3 key takeaways from Bruins' overtime loss to Devils

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The Bruins and Devils went to overtime again on Saturday, but this time it was New Jersey picking up the extra point, as Yegor Sharangovich scored the winner with 1.7 seconds remaining.

Here are three key takeaways from the game:

Message sent in opening minute

Gone are the days of the Big Bad Bruins, and the departure of Zdeno Chara in the offseason meant the loss of the biggest, baddest Bruin of them all.

It makes sense for this development to inspire opponents to test out Boston’s toughness. Miles Wood and the Devils were happy to do just that. Not once, but twice the power forward made contact with Tuukka Rask Thursday night, crashing hard into the net.

Bruce Cassidy certainly took notice and made sure his Bruins answered the bell right away on Saturday afternoon.

Twenty seconds into the first period, Kevan Miller and Wood dropped the gloves and settled the score.

During the first intermission, Wood commented on the Bruins defenseman standing up for his goaltender.

“I respect Kevan. I probably would’ve done the same thing if our goalie got hit a few times. It is what it is, and that’s hockey sometimes.”

Hopefully, that respect for Miller extends to other agitators who may try to take liberties with the Bruins.

Even strength offensive struggles continue

The Bruins desperately miss the presence of David Pastrnak. However, even when Pastrnak returns to the lineup, he isn’t going to magically fix all of their offensive woes.

It’s only two games into the season and already we're seeing the same passive play from too many of the same players.

When Trent Frederic and Nick Ritchie are two of the more noticeable forwards at even strength, it’s not an encouraging sign for the rest of the forward group.

Brad Marchand and Patrice Bergeron are still finding their game without Pastrnak but are at least producing on special teams.

Though David Krejci, Charlie Coyle and Craig Smith have been mediocre, you would hope they'll improve quickly.

Jake DeBrusk, Anders Bjork, Sean Kuraly, Ondrej Kase (before being injured) and Chris Wagner have been invisible.

DeBrusk has been noticeably disappointing. No, not because he isn’t scoring, but because he isn’t moving his feet.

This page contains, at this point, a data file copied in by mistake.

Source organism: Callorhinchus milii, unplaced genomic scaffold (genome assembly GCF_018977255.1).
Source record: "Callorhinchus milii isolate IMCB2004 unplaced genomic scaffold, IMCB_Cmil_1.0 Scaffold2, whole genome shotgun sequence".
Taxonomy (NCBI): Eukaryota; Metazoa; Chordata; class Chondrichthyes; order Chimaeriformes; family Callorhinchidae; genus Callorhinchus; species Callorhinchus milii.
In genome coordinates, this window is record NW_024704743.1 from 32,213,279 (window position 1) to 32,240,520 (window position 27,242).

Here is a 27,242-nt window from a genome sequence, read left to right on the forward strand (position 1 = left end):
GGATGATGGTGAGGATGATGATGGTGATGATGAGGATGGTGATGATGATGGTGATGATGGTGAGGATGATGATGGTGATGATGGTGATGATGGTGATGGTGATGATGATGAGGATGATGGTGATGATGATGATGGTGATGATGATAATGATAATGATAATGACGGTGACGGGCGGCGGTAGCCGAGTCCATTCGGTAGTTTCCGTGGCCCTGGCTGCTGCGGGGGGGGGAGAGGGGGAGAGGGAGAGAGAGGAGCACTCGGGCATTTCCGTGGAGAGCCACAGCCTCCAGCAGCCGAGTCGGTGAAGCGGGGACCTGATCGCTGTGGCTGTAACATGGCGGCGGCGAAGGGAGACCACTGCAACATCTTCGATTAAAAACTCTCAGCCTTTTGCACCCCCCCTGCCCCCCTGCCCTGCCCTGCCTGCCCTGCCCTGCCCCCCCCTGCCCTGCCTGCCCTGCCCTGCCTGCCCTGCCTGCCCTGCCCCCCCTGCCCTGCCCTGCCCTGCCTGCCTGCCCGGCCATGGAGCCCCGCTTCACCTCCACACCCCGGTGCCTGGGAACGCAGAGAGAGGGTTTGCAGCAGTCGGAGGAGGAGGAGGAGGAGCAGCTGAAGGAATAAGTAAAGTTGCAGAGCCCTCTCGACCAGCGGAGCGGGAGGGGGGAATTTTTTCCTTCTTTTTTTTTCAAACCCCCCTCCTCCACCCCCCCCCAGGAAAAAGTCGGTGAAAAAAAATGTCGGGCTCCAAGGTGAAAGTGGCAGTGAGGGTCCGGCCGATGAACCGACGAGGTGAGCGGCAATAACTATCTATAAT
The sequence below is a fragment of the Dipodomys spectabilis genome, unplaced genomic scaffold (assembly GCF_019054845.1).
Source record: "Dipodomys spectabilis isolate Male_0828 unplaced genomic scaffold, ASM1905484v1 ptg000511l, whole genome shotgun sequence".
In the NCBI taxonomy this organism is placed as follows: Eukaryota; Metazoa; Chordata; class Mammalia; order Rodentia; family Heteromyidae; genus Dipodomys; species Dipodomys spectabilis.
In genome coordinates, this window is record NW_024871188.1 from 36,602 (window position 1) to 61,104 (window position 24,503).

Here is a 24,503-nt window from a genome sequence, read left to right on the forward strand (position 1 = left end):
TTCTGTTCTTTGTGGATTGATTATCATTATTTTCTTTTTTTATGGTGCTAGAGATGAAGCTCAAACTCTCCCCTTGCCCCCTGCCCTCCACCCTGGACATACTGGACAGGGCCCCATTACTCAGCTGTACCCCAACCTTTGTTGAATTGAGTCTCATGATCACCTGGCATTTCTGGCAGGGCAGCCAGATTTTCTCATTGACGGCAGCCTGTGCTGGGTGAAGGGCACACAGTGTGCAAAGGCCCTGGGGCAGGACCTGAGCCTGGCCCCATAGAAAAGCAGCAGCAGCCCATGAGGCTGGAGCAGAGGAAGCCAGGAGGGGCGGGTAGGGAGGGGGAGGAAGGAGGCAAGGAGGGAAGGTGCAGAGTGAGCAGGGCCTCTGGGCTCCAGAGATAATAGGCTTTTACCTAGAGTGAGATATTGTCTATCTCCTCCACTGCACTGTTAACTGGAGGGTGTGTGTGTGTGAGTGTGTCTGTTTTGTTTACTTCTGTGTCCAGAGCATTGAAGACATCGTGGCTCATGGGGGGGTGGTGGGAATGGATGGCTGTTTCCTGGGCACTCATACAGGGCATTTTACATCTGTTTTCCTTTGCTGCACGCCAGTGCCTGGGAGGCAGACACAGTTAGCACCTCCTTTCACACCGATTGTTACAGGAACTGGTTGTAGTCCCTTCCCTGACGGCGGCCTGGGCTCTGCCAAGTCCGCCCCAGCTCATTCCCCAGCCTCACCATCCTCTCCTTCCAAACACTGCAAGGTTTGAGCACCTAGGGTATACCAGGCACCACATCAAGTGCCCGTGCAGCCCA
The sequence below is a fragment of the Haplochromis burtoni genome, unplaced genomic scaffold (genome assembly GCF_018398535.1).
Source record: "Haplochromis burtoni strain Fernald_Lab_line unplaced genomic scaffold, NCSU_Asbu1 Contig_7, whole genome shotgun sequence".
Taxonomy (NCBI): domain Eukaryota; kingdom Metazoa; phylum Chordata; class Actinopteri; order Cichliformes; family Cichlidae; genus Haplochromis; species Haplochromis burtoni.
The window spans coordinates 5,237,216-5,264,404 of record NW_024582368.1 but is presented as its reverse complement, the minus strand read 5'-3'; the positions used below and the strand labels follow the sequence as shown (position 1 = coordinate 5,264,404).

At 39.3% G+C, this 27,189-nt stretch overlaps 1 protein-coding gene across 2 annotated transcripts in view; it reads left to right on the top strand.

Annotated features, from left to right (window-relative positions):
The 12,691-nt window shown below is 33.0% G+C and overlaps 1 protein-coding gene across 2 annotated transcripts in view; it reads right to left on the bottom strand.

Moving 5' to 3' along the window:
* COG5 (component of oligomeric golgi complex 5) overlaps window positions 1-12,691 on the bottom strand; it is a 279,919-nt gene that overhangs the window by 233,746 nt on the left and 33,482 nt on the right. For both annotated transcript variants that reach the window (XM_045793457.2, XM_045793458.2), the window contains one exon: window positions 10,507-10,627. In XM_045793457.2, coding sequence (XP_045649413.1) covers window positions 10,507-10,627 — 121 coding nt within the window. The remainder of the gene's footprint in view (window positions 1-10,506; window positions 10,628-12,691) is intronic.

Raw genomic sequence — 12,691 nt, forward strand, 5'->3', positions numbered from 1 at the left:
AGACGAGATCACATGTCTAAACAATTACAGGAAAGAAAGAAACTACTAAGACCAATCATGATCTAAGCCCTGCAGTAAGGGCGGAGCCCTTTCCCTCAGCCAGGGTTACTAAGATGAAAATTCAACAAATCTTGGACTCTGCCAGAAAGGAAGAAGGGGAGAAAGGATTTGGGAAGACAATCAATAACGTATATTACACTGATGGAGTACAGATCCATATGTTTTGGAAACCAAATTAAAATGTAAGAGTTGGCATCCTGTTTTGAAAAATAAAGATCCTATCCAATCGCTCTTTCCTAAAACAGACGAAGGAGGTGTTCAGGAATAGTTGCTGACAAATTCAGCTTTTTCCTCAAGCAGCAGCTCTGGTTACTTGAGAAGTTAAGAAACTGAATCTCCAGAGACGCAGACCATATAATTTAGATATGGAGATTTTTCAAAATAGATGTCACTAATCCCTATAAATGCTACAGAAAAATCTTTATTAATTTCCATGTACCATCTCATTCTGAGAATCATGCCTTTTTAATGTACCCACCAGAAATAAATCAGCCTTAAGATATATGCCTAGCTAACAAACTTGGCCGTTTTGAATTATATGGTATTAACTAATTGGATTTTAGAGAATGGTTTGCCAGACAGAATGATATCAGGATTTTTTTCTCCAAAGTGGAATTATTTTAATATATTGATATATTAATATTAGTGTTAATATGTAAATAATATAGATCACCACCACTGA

It’s no mystery why the team is struggling to generate scoring chances. Lack of forechecking pressure and net drive are two main reasons.

What do forechecking and net drive have in common? They involve effort. I’ll never criticize a player or team for lack of execution, as long as there’s effort. However, when it’s obvious that one or more players are going through the motions, at the professional level, then I have no issue pointing that out.

Until the Bruins stop playing with complacency, they will continue to struggle scoring.

Oh, and by the way, the Devils are the least imposing team the Bruins will play all season.

Dynamic goaltending duo

Jaroslav Halak may not have played quite well enough to bail the Bruins out in their second of back-to-back games in New Jersey, but he gave them every chance to win.

As strong as Tuukka Rask played in the latter half of the team’s season opener, he wasn’t challenged nearly as often as Halak was Saturday afternoon.

The Bruins sleep-walked through the better portion of the first two periods on Saturday and Halak kept them in the game.

Even after the Bruins found their legs, Halak had to come up with numerous point blank saves for the Bruins to salvage one point in the standings.

Despite getting beat just before the conclusion of overtime, it was indeed yet another breakaway, which should never be held against a goalie.

Even in defeat, Halak exemplified just how important it is to have a reliable backup goalie. The ability to have confidence and dependability in Halak will be a recurring theme this season as the Bruins continue their unique and condensed schedule.